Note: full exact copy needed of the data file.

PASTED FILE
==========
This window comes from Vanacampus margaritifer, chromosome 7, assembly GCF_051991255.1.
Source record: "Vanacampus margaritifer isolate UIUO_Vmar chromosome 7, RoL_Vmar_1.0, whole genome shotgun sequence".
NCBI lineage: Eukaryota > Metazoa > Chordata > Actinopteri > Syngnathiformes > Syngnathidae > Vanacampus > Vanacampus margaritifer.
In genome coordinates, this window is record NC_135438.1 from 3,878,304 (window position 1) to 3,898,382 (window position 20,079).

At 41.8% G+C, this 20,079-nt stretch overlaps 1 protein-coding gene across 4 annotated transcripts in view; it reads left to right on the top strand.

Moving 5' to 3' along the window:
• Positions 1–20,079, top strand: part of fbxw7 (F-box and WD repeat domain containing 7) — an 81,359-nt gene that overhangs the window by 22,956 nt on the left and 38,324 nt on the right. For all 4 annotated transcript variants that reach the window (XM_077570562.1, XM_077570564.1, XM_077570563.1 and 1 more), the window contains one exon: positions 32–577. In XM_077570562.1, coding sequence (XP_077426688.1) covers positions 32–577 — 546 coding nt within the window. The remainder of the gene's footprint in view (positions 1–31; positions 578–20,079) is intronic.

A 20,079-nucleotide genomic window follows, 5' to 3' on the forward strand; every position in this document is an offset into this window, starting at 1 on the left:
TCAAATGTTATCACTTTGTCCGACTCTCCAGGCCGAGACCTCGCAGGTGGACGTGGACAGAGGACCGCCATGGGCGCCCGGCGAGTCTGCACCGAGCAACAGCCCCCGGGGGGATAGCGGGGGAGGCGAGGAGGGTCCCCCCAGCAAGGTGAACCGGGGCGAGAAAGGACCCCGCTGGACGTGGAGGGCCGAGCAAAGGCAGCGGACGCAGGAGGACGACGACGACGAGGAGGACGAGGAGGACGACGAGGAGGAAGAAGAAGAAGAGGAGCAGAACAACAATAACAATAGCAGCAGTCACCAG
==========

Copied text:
This window comes from Vanacampus margaritifer, chromosome 7, assembly GCF_051991255.1.
Source record: "Vanacampus margaritifer isolate UIUO_Vmar chromosome 7, RoL_Vmar_1.0, whole genome shotgun sequence".
NCBI lineage: Eukaryota > Metazoa > Chordata > Actinopteri > Syngnathiformes > Syngnathidae > Vanacampus > Vanacampus margaritifer.
In genome coordinates, this window is record NC_135438.1 from 3,878,304 (window position 1) to 3,898,382 (window position 20,079).

At 41.8% G+C, this 20,079-nt stretch overlaps 1 protein-coding gene across 4 annotated transcripts in view; it reads left to right on the top strand.

Moving 5' to 3' along the window:
• Positions 1–20,079, top strand: part of fbxw7 (F-box and WD repeat domain containing 7) — an 81,359-nt gene that overhangs the window by 22,956 nt on the left and 38,324 nt on the right. For all 4 annotated transcript variants that reach the window (XM_077570562.1, XM_077570564.1, XM_077570563.1 and 1 more), the window contains one exon: positions 32–577. In XM_077570562.1, coding sequence (XP_077426688.1) covers positions 32–577 — 546 coding nt within the window. The remainder of the gene's footprint in view (positions 1–31; positions 578–20,079) is intronic.

A 20,079-nucleotide genomic window follows, 5' to 3' on the forward strand; every position in this document is an offset into this window, starting at 1 on the left:
TCAAATGTTATCACTTTGTCCGACTCTCCAGGCCGAGACCTCGCAGGTGGACGTGGACAGAGGACCGCCATGGGCGCCCGGCGAGTCTGCACCGAGCAACAGCCCCCGGGGGGATAGCGGGGGAGGCGAGGAGGGTCCCCCCAGCAAGGTGAACCGGGGCGAGAAAGGACCCCGCTGGACGTGGAGGGCCGAGCAAAGGCAGCGGACGCAGGAGGACGACGACGACGAGGAGGACGAGGAGGACGACGAGGAGGAAGAAGAAGAAGAGGAGCAGAACAACAATAACAATAGCAGCAGTCACCAG